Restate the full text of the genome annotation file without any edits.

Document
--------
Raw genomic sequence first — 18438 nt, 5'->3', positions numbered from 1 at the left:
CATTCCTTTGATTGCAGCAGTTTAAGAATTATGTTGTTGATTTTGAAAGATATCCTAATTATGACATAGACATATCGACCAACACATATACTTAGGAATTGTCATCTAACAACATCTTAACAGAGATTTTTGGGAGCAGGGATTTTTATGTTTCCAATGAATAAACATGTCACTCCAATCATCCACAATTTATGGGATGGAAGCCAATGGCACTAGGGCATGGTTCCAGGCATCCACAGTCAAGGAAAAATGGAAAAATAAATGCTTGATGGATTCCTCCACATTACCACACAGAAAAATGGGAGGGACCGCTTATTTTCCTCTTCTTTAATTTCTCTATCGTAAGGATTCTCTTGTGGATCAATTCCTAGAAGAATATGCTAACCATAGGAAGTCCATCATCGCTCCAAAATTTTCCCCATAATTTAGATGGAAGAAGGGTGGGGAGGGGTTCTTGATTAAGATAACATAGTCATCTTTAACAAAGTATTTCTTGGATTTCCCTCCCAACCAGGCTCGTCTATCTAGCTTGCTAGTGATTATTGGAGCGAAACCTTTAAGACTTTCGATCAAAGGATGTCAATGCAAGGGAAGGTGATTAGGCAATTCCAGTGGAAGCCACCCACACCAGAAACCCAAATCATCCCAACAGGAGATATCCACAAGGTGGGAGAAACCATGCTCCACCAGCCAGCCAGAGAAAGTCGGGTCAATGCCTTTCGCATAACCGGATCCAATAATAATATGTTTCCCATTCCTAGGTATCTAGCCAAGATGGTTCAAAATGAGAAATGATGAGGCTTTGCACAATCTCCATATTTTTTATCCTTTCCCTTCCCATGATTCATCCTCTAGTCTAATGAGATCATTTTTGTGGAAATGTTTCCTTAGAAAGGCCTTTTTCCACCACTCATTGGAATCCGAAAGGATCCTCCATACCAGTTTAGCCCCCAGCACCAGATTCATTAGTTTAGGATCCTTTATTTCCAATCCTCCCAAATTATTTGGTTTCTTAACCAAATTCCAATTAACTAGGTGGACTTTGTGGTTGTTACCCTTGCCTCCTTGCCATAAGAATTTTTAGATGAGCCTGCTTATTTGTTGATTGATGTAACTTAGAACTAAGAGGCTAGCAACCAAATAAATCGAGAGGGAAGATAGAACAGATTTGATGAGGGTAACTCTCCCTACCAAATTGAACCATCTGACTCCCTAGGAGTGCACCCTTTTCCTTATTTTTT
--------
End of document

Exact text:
Raw genomic sequence first — 18438 nt, 5'->3', positions numbered from 1 at the left:
CATTCCTTTGATTGCAGCAGTTTAAGAATTATGTTGTTGATTTTGAAAGATATCCTAATTATGACATAGACATATCGACCAACACATATACTTAGGAATTGTCATCTAACAACATCTTAACAGAGATTTTTGGGAGCAGGGATTTTTATGTTTCCAATGAATAAACATGTCACTCCAATCATCCACAATTTATGGGATGGAAGCCAATGGCACTAGGGCATGGTTCCAGGCATCCACAGTCAAGGAAAAATGGAAAAATAAATGCTTGATGGATTCCTCCACATTACCACACAGAAAAATGGGAGGGACCGCTTATTTTCCTCTTCTTTAATTTCTCTATCGTAAGGATTCTCTTGTGGATCAATTCCTAGAAGAATATGCTAACCATAGGAAGTCCATCATCGCTCCAAAATTTTCCCCATAATTTAGATGGAAGAAGGGTGGGGAGGGGTTCTTGATTAAGATAACATAGTCATCTTTAACAAAGTATTTCTTGGATTTCCCTCCCAACCAGGCTCGTCTATCTAGCTTGCTAGTGATTATTGGAGCGAAACCTTTAAGACTTTCGATCAAAGGATGTCAATGCAAGGGAAGGTGATTAGGCAATTCCAGTGGAAGCCACCCACACCAGAAACCCAAATCATCCCAACAGGAGATATCCACAAGGTGGGAGAAACCATGCTCCACCAGCCAGCCAGAGAAAGTCGGGTCAATGCCTTTCGCATAACCGGATCCAATAATAATATGTTTCCCATTCCTAGGTATCTAGCCAAGATGGTTCAAAATGAGAAATGATGAGGCTTTGCACAATCTCCATATTTTTTATCCTTTCCCTTCCCATGATTCATCCTCTAGTCTAATGAGATCATTTTTGTGGAAATGTTTCCTTAGAAAGGCCTTTTTCCACCACTCATTGGAATCCGAAAGGATCCTCCATACCAGTTTAGCCCCCAGCACCAGATTCATTAGTTTAGGATCCTTTATTTCCAATCCTCCCAAATTATTTGGTTTCTTAACCAAATTCCAATTAACTAGGTGGACTTTGTGGTTGTTACCCTTGCCTCCTTGCCATAAGAATTTTTAGATGAGCCTGCTTATTTGTTGATTGATGTAACTTAGAACTAAGAGGCTAGCAACCAAATAAATCGAGAGGGAAGATAGAACAGATTTGATGAGGGTAACTCTCCCTACCAAATTGAACCATCTGACTCCCTAGGAGTGCACCCTTTTCCTTATTTTTT